On Elizabeth Reid: Cultural Formations.
In a virtual environment like a MUD, the players are the most "virtual entities." They are the most problematic factor because they have no constant identity. Gender, sexuality, and corporeality are uncertain. The participants do not only SAY whatever they want, but also BE whatever they want.
The author claims that in real life, important features like gender, race, and class are conveyed physically. She mentions poor vs. affluent, probably as an example for class. I agree that race and gender are physically detectable (more or less reliable, of course), but I am not sure if this still true for class features like wealth. However, with the body freed from the physical, only the symbols remain.
MUD players create their personality from scratch. Everything is virtual, their names as well as their bodies. Therefore, beauty is not a distinctive factor anymore, but a pre-requisite! Although "virtual surgery" leads to the extinction of ugliness, it doesn't free the people from the beauty myth: they just redefine themselves according to it. Additionally, signs of influence and affluence are very common. Superhuman attributes are omnipresent, for example, a "man who can see the strings that bind the universe together and mend them when they break." (p. 31) Raid says that the reason for these exaggerated and fantastical descriptions is that players try to compensate for the lack on non-textual communication channels: all the social information which is usually transmitted through several different sensual channels, is concentrated in one single channel. I am not sure if this is correct. If I talk to someone on the phone, which is restricting my communicative expressiveness too, I don't think I would exaggerate the description of my personality!? The fact that I will never meet the person to which I am talking to on the phone doesn't mean that I exaggerate social information about myself.
The most important cultural factors in Western society are gender, race, and class. Reid says that most Internet users are white and affluent, so only gender is left as a distinctive factor. Is this still true? She wrote her thesis more than 4 years ago, and things might be different now. If I think of the MIT community and race: what about the growing proportion of Asian people? And even within the whole community of Internet users, I guess there are significant differences in affluence, as Internet access is not as expensive as it was 4 years ago. Furthermore, I guess that the female part of Internet users is growing fast.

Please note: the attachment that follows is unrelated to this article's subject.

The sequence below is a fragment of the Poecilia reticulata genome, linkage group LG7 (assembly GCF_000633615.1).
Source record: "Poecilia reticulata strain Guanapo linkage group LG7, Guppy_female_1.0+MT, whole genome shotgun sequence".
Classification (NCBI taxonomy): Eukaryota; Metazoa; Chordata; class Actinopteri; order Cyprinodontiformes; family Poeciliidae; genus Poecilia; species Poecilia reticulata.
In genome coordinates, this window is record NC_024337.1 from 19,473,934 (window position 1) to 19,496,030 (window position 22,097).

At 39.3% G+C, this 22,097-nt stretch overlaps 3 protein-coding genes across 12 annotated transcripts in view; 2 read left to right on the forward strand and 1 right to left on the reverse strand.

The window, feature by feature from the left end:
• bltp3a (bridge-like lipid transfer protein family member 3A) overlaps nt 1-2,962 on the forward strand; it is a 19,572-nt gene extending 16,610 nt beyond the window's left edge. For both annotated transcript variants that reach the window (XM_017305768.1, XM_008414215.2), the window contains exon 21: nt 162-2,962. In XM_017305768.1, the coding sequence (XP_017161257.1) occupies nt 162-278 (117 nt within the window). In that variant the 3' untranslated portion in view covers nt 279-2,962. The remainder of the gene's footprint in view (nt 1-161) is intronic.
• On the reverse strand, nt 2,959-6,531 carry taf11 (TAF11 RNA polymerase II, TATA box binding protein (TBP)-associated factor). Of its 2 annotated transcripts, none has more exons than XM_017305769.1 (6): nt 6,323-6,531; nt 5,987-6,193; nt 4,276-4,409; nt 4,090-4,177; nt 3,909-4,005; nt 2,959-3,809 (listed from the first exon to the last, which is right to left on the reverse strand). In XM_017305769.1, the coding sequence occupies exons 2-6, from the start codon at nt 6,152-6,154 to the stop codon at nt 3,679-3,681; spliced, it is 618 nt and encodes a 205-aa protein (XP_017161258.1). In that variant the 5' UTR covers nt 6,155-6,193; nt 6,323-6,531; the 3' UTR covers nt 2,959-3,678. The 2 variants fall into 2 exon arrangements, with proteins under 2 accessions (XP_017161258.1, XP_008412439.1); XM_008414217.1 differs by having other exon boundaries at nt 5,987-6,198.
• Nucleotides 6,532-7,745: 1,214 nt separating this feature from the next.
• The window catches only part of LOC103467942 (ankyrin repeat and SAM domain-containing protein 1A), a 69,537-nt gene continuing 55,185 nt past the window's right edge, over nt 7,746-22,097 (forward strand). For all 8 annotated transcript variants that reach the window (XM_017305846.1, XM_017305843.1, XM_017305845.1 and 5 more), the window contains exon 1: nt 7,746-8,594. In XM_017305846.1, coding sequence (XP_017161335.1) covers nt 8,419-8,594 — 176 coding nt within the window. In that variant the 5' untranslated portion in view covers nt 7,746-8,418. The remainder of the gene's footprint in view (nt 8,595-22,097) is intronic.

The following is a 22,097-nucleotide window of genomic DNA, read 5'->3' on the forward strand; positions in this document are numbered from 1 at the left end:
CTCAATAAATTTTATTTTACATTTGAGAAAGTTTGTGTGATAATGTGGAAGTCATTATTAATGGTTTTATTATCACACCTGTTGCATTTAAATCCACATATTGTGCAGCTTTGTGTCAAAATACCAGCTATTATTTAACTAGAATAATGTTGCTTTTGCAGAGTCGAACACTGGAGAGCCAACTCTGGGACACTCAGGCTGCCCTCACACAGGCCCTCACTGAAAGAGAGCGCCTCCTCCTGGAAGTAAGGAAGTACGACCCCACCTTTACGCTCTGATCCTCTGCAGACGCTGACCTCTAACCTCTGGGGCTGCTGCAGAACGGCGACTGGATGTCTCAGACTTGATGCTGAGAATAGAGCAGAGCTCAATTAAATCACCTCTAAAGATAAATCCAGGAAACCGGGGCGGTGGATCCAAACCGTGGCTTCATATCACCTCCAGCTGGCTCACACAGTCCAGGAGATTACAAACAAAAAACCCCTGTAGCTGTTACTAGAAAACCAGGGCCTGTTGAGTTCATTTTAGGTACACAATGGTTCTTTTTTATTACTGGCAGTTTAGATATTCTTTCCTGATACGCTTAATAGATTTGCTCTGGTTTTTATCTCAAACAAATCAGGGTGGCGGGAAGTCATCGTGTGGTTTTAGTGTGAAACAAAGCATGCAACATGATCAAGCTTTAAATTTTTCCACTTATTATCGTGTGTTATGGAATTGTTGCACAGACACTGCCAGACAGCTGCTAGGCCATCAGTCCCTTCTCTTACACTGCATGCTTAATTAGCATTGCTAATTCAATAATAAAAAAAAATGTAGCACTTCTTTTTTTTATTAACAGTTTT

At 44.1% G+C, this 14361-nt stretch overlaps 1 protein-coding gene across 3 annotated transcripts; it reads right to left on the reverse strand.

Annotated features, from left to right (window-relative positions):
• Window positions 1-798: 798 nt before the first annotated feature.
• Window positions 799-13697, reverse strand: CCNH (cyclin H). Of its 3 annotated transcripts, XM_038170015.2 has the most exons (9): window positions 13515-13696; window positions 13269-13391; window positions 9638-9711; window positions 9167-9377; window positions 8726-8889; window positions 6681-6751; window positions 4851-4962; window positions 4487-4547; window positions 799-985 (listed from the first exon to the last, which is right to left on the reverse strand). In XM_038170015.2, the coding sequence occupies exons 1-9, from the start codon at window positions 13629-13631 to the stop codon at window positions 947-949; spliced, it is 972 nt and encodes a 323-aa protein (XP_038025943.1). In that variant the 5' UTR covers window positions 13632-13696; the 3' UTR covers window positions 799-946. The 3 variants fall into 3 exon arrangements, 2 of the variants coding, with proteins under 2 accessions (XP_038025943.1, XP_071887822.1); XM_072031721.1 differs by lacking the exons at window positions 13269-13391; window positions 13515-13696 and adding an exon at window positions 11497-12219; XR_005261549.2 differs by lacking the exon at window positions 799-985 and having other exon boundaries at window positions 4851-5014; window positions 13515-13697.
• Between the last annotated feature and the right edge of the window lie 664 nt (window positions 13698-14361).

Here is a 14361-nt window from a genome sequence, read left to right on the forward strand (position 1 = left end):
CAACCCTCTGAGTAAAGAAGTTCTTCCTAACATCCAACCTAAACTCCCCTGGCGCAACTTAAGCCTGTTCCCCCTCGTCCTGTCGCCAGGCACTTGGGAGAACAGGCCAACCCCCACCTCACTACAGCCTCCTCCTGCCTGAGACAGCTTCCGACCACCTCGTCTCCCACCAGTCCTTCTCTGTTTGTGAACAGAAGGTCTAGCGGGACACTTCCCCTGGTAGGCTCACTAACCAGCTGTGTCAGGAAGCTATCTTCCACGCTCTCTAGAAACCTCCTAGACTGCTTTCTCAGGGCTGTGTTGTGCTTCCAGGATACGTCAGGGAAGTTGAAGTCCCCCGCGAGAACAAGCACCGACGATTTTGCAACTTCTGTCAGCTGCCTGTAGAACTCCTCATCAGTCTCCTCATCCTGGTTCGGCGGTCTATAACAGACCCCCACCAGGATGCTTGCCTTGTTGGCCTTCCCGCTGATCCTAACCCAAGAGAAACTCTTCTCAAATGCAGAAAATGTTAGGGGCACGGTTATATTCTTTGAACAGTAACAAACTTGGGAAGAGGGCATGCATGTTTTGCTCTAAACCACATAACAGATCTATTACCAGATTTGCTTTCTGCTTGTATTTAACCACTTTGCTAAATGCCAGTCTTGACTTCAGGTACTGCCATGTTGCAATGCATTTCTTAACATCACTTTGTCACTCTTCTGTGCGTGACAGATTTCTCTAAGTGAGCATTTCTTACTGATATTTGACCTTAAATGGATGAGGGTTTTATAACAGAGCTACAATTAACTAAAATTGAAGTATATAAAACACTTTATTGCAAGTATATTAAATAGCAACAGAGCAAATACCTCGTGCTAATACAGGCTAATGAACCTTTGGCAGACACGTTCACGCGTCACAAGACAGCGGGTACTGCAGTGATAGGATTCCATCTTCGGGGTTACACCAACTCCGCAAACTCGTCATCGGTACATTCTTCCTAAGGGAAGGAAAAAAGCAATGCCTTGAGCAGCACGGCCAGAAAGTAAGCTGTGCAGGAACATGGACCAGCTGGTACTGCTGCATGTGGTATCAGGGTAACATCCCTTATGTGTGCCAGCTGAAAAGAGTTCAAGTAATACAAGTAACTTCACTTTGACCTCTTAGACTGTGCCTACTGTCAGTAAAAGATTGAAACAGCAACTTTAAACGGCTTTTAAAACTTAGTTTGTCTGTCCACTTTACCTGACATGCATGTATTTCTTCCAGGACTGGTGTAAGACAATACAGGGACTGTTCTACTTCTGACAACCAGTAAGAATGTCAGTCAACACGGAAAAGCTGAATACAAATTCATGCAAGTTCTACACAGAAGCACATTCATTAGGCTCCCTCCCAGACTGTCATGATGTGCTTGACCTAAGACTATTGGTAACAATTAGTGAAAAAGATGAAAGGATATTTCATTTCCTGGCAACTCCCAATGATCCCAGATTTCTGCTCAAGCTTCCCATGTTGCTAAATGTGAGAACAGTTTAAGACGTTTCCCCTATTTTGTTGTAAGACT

However, a main issue is male-female cross gendering. Three points seem to be important in discussions about males playing females: 1. Females get special privileges, and female-presenting players take advantage of this favoritism and chivalry. 2. Because a male playing a female character can be regarded as "lying," it is supposed to be unethical. 3. Many people just feel very uncomfortable when interacting with others whose gender is unclear.
On the other side, playing a person of the other sex, or "virtual colonization of the body of the of the other," seems to be an experience which can give a better understanding of the "mechanics of sexual politics." Some players even enjoy this game, because they regard it as taking "a holiday from the confines of one's actual gender." However, the subversion of gender is not always something positive, and it requires a great deal of cultural and psychological flexibility.
The author explains that virtual sex is the most expressive of all virtual interactions. Sexual activity on MUDs (e.g., FurryMUCK), although mechanically very simple, is something between the actual and the real. "Players can become involved in the virtual actions of their characters, and the line between virtual action and actual desires can become blurred." (p. 35) The process of textually coding gesture, appearance, and proclivity on one side, and the uncompressing of these signs, sometimes as simple as emoticons, into a complex and dense image on the other side, requires a lot of fantasy and empathetic understanding of cultural symbols and individual symbolic tokens. The linguistic skills of the players get very important, and the outcome is the "concentration of the erogenous into the imaginative." (p. 36) I can't say anything about that, because I just lack the experience of MUDsex, but Reid seems to be very excited about the possibilities and outcome of virtual sex.
The Cyborg Self
Reid's last and smallest section in this chapter is about identity. The line between player and character can become very blurry, e.g. during virtual sex. Therefore, the question arises to which extent cyborg and actual identity are distinct, or are the same. It is important to see that these cyborgs are not "amorphous, but just engage in body-hopping.... They do not reject gender, or any other sings of identity, but play a game with them, freeing symbols from their organic referents..." This makes sense. Except for a few details, I agree with the conclusions of Reid, and I think her thoughts about cyborg body, gender, and sexuality are relevant even for years after the publication of her thesis.